The Weather Report


Writer Zora Neale Hurston’s characters have a knack for summing up a given situation. Take Sister Clarke. She expresses her concern for Sister Lucy and her recent trials and tribulations.  Though appreciative of the thought, Sister Lucy deflects any pity.  “Don’t worry ‘bout me,” she begins. “Ah done been in sorrow’s kitchen and Ah done licked out all de pots.”  
I have been in sorrow’s kitchen lately, though not my own. I have not licked out any pots, though I have seen up close some real hurt. A rash of funerals and some very sick folk have kept me attuned to the grief of others. Pastoral care in human crisis exacts a price from the observer. Despite the risk, human crises are windows of opportunity for authentic exchange. I consider such ground holy.
This summer I conducted seven funerals. Most will concur that death is the single most important event in family life. The congregation gathers to mark the end of an individual life all the while the bereaved family stands on the cusp of a beginning. More estrangement and more reconciliation are said to be accomplished during this passage than at any other time in the life of a family. At the time of death one gets busy making amends or cutting ties that bind the family.   
The aftershock from death ripples far. This is evident in its influence on other life-cycle events in the family. A funeral coming before a wedding can go a long way toward influencing the tone of the latter event. Conspicuous to all is the individual who does not attend. A birth or baptism coming before a funeral seldom has the same influence. At a funeral one can rest assured that this is the only particular time that this group of people will ever gather. As the songwriter suggests, “We may never pass this way again.”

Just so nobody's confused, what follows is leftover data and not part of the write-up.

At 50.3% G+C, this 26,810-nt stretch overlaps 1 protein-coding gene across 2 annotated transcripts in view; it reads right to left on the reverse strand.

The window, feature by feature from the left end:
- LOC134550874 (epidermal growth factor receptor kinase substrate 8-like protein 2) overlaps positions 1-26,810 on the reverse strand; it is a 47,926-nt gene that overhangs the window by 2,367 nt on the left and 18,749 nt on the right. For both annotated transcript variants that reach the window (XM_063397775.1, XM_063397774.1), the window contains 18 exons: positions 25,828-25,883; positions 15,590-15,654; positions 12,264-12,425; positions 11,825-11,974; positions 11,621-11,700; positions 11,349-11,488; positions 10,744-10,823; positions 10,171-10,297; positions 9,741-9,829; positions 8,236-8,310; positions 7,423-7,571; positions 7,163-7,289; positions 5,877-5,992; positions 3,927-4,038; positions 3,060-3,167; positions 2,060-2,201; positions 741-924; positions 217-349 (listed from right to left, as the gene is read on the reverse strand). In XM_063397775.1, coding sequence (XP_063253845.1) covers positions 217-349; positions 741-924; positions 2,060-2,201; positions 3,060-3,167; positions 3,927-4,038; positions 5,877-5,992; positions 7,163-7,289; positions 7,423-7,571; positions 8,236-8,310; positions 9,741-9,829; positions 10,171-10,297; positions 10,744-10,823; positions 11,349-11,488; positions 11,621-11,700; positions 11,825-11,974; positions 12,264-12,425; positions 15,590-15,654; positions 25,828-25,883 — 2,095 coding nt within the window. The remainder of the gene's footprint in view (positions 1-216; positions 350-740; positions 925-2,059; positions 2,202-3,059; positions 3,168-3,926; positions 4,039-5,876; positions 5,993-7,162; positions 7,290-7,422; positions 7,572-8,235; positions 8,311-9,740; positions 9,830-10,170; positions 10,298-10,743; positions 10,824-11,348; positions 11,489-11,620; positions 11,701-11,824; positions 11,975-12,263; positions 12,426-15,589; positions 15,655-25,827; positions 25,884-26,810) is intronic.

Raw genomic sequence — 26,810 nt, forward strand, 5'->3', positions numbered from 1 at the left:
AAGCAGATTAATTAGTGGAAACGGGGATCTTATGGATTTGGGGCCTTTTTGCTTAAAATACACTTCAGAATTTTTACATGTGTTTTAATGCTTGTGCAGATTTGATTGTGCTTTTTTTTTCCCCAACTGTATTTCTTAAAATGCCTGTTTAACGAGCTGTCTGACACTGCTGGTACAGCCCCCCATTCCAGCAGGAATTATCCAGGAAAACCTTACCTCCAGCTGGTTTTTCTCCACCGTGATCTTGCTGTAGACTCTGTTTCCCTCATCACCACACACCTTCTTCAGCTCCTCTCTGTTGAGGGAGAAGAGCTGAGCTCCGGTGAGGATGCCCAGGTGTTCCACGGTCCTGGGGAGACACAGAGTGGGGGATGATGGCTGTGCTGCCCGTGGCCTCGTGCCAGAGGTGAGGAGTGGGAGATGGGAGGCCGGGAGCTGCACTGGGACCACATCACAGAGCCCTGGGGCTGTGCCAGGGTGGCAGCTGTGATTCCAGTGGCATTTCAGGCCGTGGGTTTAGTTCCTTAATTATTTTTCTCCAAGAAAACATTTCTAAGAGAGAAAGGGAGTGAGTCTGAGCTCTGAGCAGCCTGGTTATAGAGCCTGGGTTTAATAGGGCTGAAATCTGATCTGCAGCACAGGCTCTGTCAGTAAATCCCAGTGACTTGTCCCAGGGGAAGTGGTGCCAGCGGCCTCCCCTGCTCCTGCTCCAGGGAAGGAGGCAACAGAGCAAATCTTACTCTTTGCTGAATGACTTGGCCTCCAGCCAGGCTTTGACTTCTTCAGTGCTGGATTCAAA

This alone makes the actions and convictions of the church at the time of death meaningful. A review of the history of the church will not reveal an ideal pattern for Christian funerals. Christians have gathered in silence at the grave and paraded from the cemetery with a brass band blaring. But this much is clear to me. The Christian funeral is something larger than a “celebration of life.”  The Christian funeral is certainly personal. We gather because a brother or sister in Christ has died. The funeral reflects that life. But as a friend so accurately points out, there is a second, much larger story. It is the story made possible by the death, burial and resurrection of Jesus Christ.
The funerals conducted here at Immanuel this summer were both unique and alike. They were made unique by the individual life we remembered. As the poet says, “One of the regrettable things about death is the ceasing of your brand of magic.” At the same time the seven funerals shared a striking resemblance. There was a bit of theater. The church gathered to act out what the story of a particular death means in light of the Easter story. That as God said “yes” to Jesus on the first day of the week so God now says “yes” to our deceased brother or sister. This “yes” was inaugurated at the deceased’s baptism and is now fulfilled in the resurrection to come.
Looking ahead to Sunday I am buoyed to see the dedication of Melissa Rose Clouse is in our worship. I will carry her into the church as gently as we carried Bill, Ruth, Mildred, Eleanor, Josephine, Willodene, and Grace out of the church into the eternal arms of God the maker of heaven and earth. —Steven